# Inrush Current Depends on the Power Supply Rise Time

I have a query.

I understand that the inrush current is the current that appears during the initial turn ON of the Board so as to charge all the Capacitors present in the board.

But I think that this initial inrush current not only depends on the capacitors that are present on the board but also on the Power Supply rise time.

I found that there is a difference in the inrush current values when my power supply rise time is 300us and when my rise time is at 100ms.

My questions

1. What should my actual power supply rise time be so as to calculate the maximum initial inrush peak current of my board? Is there any sort of standard regarding this Power Supply rise based on application?

Based on the power supplies that one is using, power supply rise times tend to differ. I assume it is due to the presence of the capacitors at the outputs of the Power Supply.

In real life, my PCB board runs on a 12V Lead Acid Battery. How to simulate the Power Supply rise time of the Lead Acid battery using a normal 32V/5A power supply.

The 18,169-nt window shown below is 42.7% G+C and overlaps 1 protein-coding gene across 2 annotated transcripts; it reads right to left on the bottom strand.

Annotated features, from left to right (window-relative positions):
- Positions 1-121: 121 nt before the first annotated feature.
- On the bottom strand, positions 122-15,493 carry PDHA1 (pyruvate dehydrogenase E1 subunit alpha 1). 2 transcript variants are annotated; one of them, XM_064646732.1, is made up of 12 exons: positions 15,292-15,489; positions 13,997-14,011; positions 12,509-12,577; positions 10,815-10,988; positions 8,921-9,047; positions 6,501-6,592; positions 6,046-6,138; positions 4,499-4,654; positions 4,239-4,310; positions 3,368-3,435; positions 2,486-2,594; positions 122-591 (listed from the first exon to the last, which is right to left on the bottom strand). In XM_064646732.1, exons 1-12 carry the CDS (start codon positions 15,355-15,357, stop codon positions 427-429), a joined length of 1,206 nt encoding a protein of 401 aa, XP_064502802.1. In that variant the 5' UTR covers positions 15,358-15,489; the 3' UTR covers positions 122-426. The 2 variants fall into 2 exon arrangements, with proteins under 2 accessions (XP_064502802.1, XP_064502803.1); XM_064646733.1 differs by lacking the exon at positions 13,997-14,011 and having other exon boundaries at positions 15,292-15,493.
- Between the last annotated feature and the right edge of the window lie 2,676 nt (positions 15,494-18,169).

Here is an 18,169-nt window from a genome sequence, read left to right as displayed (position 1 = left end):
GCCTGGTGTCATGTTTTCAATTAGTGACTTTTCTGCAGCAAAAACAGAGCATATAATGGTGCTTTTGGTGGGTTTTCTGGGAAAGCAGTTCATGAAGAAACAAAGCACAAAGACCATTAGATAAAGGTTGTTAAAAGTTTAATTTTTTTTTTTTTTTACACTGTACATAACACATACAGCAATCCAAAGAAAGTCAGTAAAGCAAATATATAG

2. How does the inrush current vary when one uses a Bench Power Supply and when one uses a 12V Lead Acid Battery.

• How will your circuit become connected to the battery? How long are the wires, what impedance are the wires? Sep 10, 2020 at 9:38
• The Wires connected to the battery are 25 sq.mm and 4 feet each
– user220456
Sep 10, 2020 at 9:40
• I never see a different approach: expect external Power supply's to deliver maximum. Do not expect external Power supply's to have a soft start or such. If you want to control inrush current do it on your board. Sep 10, 2020 at 14:56
• Yes I agree. But in general, I am asking. Say my power supply maximum voltage for the board is 16V. What should be the ideal Rise Time for a power supply from 0V to 16V or in the case of the 12V Lead Acid battery from 0V to 12V?
– user220456
Sep 10, 2020 at 15:17
• well without further constraints its zero nanoseconds. seriously. if your load needs more current than available only at turn on, ramping up the power supply might do the job. But then it is determined by the current. Also you might not wan't a fuse to trigger. But there is no general rule: a 16V power supply should have a rise time of X. Sep 10, 2020 at 16:55